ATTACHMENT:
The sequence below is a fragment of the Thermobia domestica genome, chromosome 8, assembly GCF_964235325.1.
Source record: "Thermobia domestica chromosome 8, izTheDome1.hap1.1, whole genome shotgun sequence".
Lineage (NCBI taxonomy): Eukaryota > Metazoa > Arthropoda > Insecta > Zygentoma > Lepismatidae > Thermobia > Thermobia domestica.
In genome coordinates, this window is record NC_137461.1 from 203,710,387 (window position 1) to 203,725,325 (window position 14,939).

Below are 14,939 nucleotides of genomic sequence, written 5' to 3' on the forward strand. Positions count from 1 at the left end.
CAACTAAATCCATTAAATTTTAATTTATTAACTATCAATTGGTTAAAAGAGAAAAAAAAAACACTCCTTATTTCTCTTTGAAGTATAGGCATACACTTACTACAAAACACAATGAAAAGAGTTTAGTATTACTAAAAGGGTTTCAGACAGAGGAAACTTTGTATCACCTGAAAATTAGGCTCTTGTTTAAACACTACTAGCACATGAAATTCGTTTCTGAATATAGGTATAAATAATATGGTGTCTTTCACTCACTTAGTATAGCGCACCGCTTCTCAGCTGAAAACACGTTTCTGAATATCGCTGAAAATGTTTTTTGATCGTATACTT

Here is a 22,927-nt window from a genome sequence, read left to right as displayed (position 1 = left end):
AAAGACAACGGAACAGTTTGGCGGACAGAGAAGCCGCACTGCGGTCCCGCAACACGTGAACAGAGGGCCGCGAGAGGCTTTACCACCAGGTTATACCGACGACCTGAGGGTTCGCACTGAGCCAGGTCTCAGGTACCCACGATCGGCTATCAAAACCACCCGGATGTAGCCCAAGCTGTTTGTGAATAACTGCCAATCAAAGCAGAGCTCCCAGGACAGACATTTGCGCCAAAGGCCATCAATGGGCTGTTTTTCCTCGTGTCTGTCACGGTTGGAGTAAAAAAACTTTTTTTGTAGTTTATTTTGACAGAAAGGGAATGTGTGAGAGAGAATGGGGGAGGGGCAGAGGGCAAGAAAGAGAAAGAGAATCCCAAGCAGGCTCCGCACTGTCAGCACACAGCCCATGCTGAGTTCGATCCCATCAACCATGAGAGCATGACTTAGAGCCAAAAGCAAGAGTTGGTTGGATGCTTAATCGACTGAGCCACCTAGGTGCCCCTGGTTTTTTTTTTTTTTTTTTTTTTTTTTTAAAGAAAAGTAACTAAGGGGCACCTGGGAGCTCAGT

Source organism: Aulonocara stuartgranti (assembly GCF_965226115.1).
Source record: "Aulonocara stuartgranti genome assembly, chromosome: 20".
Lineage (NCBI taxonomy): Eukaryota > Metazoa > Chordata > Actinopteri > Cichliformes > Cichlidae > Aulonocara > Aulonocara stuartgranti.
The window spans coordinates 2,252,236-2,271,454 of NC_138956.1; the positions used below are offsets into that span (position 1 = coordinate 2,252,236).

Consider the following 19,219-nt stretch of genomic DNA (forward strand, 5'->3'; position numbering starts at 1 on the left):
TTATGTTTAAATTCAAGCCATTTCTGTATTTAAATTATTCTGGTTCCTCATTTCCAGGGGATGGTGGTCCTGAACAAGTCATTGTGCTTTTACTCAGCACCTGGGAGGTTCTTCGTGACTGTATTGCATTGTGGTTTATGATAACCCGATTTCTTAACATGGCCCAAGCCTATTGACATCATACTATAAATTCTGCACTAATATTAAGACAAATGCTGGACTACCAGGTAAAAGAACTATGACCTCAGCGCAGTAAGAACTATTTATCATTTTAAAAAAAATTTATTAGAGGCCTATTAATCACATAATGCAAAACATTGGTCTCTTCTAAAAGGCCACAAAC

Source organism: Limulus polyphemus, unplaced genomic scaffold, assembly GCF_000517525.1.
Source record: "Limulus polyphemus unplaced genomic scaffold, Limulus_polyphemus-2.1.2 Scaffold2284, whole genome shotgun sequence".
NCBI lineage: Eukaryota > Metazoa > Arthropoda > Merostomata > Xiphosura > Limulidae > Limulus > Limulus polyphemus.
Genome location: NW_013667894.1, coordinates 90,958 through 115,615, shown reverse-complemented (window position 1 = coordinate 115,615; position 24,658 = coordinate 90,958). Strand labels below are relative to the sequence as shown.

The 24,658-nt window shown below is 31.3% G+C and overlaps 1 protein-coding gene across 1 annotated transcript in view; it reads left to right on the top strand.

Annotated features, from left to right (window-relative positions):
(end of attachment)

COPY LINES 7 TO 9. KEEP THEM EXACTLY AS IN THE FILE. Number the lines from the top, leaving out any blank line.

Here is a 22,927-nt window from a genome sequence, read left to right as displayed (position 1 = left end):
AAAGACAACGGAACAGTTTGGCGGACAGAGAAGCCGCACTGCGGTCCCGCAACACGTGAACAGAGGGCCGCGAGAGGCTTTACCACCAGGTTATACCGACGACCTGAGGGTTCGCACTGAGCCAGGTCTCAGGTACCCACGATCGGCTATCAAAACCACCCGGATGTAGCCCAAGCTGTTTGTGAATAACTGCCAATCAAAGCAGAGCTCCCAGGACAGACATTTGCGCCAAAGGCCATCAATGGGCTGTTTTTCCTCGTGTCTGTCACGGTTGGAGTAAAAAAACTTTTTTTGTAGTTTATTTTGACAGAAAGGGAATGTGTGAGAGAGAATGGGGGAGGGGCAGAGGGCAAGAAAGAGAAAGAGAATCCCAAGCAGGCTCCGCACTGTCAGCACACAGCCCATGCTGAGTTCGATCCCATCAACCATGAGAGCATGACTTAGAGCCAAAAGCAAGAGTTGGTTGGATGCTTAATCGACTGAGCCACCTAGGTGCCCCTGGTTTTTTTTTTTTTTTTTTTTTTTTTTTAAAGAAAAGTAACTAAGGGGCACCTGGGAGCTCAGT

Source organism: Aulonocara stuartgranti (assembly GCF_965226115.1).